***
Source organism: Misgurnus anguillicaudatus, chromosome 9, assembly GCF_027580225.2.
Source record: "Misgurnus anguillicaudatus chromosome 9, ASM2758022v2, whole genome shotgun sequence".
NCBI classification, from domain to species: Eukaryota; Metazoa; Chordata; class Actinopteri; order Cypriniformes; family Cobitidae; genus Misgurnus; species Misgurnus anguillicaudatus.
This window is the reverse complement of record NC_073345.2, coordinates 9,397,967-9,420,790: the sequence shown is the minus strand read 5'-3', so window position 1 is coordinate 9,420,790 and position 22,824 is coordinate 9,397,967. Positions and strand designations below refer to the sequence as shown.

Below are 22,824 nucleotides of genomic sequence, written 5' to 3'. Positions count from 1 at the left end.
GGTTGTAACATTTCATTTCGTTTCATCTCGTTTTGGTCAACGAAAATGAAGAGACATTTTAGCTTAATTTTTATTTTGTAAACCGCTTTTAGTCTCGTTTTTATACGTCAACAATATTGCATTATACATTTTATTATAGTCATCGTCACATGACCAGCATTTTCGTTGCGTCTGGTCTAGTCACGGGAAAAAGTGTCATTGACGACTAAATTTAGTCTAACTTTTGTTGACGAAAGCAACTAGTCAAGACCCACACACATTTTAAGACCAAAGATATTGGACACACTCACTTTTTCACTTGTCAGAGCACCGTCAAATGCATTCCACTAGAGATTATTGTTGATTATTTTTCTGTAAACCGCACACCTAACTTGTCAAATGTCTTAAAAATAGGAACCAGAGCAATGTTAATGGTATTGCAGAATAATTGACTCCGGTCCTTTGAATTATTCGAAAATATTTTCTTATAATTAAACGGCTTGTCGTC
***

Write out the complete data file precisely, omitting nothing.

Source organism: Misgurnus anguillicaudatus, chromosome 9, assembly GCF_027580225.2.
Source record: "Misgurnus anguillicaudatus chromosome 9, ASM2758022v2, whole genome shotgun sequence".
NCBI classification, from domain to species: Eukaryota; Metazoa; Chordata; class Actinopteri; order Cypriniformes; family Cobitidae; genus Misgurnus; species Misgurnus anguillicaudatus.
This window is the reverse complement of record NC_073345.2, coordinates 9,397,967-9,420,790: the sequence shown is the minus strand read 5'-3', so window position 1 is coordinate 9,420,790 and position 22,824 is coordinate 9,397,967. Positions and strand designations below refer to the sequence as shown.

Below are 22,824 nucleotides of genomic sequence, written 5' to 3'. Positions count from 1 at the left end.
GGTTGTAACATTTCATTTCGTTTCATCTCGTTTTGGTCAACGAAAATGAAGAGACATTTTAGCTTAATTTTTATTTTGTAAACCGCTTTTAGTCTCGTTTTTATACGTCAACAATATTGCATTATACATTTTATTATAGTCATCGTCACATGACCAGCATTTTCGTTGCGTCTGGTCTAGTCACGGGAAAAAGTGTCATTGACGACTAAATTTAGTCTAACTTTTGTTGACGAAAGCAACTAGTCAAGACCCACACACATTTTAAGACCAAAGATATTGGACACACTCACTTTTTCACTTGTCAGAGCACCGTCAAATGCATTCCACTAGAGATTATTGTTGATTATTTTTCTGTAAACCGCACACCTAACTTGTCAAATGTCTTAAAAATAGGAACCAGAGCAATGTTAATGGTATTGCAGAATAATTGACTCCGGTCCTTTGAATTATTCGAAAATATTTTCTTATAATTAAACGGCTTGTCGTC